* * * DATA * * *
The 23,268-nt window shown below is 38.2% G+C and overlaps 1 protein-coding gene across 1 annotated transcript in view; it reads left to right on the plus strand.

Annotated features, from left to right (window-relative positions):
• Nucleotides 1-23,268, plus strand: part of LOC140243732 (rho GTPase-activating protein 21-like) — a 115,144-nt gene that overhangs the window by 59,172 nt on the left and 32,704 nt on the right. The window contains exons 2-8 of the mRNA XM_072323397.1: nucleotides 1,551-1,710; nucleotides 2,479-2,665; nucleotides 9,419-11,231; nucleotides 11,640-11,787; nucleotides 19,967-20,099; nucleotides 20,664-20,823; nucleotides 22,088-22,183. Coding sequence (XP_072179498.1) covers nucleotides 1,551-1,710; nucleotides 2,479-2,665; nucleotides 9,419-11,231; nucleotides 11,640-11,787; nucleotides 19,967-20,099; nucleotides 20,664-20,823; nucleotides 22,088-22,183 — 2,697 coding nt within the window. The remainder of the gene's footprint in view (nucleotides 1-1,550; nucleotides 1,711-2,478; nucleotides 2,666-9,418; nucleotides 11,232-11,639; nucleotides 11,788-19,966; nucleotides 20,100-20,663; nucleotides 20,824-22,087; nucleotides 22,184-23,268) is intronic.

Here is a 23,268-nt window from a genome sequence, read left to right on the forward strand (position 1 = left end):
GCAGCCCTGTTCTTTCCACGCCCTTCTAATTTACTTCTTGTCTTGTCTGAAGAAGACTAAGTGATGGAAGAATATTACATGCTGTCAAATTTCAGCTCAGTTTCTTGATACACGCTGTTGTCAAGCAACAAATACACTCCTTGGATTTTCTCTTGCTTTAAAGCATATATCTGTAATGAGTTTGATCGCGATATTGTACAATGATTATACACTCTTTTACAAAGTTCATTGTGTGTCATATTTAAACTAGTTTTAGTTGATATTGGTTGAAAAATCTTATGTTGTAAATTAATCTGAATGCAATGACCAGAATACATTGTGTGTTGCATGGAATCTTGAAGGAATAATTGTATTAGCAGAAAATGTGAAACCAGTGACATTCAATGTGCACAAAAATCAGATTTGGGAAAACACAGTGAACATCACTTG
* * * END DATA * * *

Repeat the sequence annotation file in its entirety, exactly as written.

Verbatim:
The 23,268-nt window shown below is 38.2% G+C and overlaps 1 protein-coding gene across 1 annotated transcript in view; it reads left to right on the plus strand.

Annotated features, from left to right (window-relative positions):
• Nucleotides 1-23,268, plus strand: part of LOC140243732 (rho GTPase-activating protein 21-like) — a 115,144-nt gene that overhangs the window by 59,172 nt on the left and 32,704 nt on the right. The window contains exons 2-8 of the mRNA XM_072323397.1: nucleotides 1,551-1,710; nucleotides 2,479-2,665; nucleotides 9,419-11,231; nucleotides 11,640-11,787; nucleotides 19,967-20,099; nucleotides 20,664-20,823; nucleotides 22,088-22,183. Coding sequence (XP_072179498.1) covers nucleotides 1,551-1,710; nucleotides 2,479-2,665; nucleotides 9,419-11,231; nucleotides 11,640-11,787; nucleotides 19,967-20,099; nucleotides 20,664-20,823; nucleotides 22,088-22,183 — 2,697 coding nt within the window. The remainder of the gene's footprint in view (nucleotides 1-1,550; nucleotides 1,711-2,478; nucleotides 2,666-9,418; nucleotides 11,232-11,639; nucleotides 11,788-19,966; nucleotides 20,100-20,663; nucleotides 20,824-22,087; nucleotides 22,184-23,268) is intronic.

Here is a 23,268-nt window from a genome sequence, read left to right on the forward strand (position 1 = left end):
GCAGCCCTGTTCTTTCCACGCCCTTCTAATTTACTTCTTGTCTTGTCTGAAGAAGACTAAGTGATGGAAGAATATTACATGCTGTCAAATTTCAGCTCAGTTTCTTGATACACGCTGTTGTCAAGCAACAAATACACTCCTTGGATTTTCTCTTGCTTTAAAGCATATATCTGTAATGAGTTTGATCGCGATATTGTACAATGATTATACACTCTTTTACAAAGTTCATTGTGTGTCATATTTAAACTAGTTTTAGTTGATATTGGTTGAAAAATCTTATGTTGTAAATTAATCTGAATGCAATGACCAGAATACATTGTGTGTTGCATGGAATCTTGAAGGAATAATTGTATTAGCAGAAAATGTGAAACCAGTGACATTCAATGTGCACAAAAATCAGATTTGGGAAAACACAGTGAACATCACTTG